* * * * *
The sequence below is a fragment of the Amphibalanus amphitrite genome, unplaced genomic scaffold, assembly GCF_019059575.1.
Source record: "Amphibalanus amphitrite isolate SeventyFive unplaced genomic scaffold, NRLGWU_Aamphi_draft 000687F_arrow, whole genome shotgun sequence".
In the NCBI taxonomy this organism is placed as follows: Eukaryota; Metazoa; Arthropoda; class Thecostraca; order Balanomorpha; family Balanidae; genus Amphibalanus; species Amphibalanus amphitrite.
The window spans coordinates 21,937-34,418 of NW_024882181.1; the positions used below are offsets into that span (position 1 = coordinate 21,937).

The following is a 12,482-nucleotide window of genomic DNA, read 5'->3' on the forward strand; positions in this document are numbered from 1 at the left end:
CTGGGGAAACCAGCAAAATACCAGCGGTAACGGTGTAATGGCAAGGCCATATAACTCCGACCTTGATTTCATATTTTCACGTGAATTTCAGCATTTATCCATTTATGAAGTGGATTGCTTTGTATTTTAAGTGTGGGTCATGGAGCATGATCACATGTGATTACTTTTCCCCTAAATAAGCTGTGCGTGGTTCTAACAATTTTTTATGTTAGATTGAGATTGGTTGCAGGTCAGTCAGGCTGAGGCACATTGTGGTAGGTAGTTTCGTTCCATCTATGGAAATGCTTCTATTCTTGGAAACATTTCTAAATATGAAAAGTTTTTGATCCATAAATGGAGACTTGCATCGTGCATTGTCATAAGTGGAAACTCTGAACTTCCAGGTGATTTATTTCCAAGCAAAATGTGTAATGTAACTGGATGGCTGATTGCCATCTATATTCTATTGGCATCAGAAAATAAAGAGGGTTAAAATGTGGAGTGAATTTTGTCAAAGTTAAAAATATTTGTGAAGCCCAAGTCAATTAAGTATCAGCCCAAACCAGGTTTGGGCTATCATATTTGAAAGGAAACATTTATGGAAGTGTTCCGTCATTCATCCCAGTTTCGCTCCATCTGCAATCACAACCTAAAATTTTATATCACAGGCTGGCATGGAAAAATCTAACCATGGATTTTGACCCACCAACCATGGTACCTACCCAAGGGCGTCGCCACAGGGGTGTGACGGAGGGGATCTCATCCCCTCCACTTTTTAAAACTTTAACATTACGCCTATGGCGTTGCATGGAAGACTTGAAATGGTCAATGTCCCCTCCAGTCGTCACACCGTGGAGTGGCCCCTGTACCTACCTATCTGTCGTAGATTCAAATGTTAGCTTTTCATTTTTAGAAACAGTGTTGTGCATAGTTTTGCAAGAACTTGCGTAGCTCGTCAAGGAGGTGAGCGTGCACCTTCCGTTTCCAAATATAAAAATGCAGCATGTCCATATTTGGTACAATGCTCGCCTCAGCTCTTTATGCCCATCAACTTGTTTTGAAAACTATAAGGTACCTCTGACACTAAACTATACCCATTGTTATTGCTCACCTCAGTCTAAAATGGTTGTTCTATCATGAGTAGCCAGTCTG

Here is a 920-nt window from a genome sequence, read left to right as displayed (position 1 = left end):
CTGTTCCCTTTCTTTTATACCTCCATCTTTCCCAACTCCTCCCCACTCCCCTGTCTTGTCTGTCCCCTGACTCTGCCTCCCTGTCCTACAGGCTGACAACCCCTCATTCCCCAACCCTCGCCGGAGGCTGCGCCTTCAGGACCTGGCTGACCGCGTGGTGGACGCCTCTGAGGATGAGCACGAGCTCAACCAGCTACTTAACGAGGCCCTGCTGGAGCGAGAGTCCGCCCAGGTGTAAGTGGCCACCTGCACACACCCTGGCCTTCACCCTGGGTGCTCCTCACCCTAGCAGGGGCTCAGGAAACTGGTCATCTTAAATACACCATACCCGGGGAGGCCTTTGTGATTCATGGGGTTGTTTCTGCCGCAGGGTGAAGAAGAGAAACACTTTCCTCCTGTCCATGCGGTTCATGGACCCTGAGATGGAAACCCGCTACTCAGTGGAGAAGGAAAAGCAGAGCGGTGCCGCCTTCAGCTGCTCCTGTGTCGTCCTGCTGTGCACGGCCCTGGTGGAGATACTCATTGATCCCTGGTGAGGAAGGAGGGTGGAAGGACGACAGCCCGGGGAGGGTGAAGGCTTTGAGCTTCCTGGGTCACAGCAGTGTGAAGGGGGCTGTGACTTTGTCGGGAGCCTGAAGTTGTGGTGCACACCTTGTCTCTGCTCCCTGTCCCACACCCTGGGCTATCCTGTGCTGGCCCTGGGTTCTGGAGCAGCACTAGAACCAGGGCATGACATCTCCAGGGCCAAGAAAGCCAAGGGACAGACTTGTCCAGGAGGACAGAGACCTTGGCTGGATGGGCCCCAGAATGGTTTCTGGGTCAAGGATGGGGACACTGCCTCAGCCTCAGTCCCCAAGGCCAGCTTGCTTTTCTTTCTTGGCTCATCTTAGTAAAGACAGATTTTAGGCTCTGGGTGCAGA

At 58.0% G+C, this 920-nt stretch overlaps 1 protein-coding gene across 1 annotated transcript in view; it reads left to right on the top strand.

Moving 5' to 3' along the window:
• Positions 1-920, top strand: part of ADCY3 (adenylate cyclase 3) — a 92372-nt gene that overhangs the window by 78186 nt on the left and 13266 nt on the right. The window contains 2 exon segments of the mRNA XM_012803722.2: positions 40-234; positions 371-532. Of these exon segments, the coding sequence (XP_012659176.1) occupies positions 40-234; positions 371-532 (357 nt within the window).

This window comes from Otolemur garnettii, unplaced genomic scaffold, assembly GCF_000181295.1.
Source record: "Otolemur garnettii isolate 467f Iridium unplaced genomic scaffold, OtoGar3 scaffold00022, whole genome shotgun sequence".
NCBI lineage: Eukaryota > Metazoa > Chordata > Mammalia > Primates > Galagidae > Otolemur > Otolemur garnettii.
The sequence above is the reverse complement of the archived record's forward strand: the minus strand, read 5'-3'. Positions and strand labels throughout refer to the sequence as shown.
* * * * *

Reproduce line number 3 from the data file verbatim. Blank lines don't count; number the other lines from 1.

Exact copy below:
In the NCBI taxonomy this organism is placed as follows: Eukaryota; Metazoa; Arthropoda; class Thecostraca; order Balanomorpha; family Balanidae; genus Amphibalanus; species Amphibalanus amphitrite.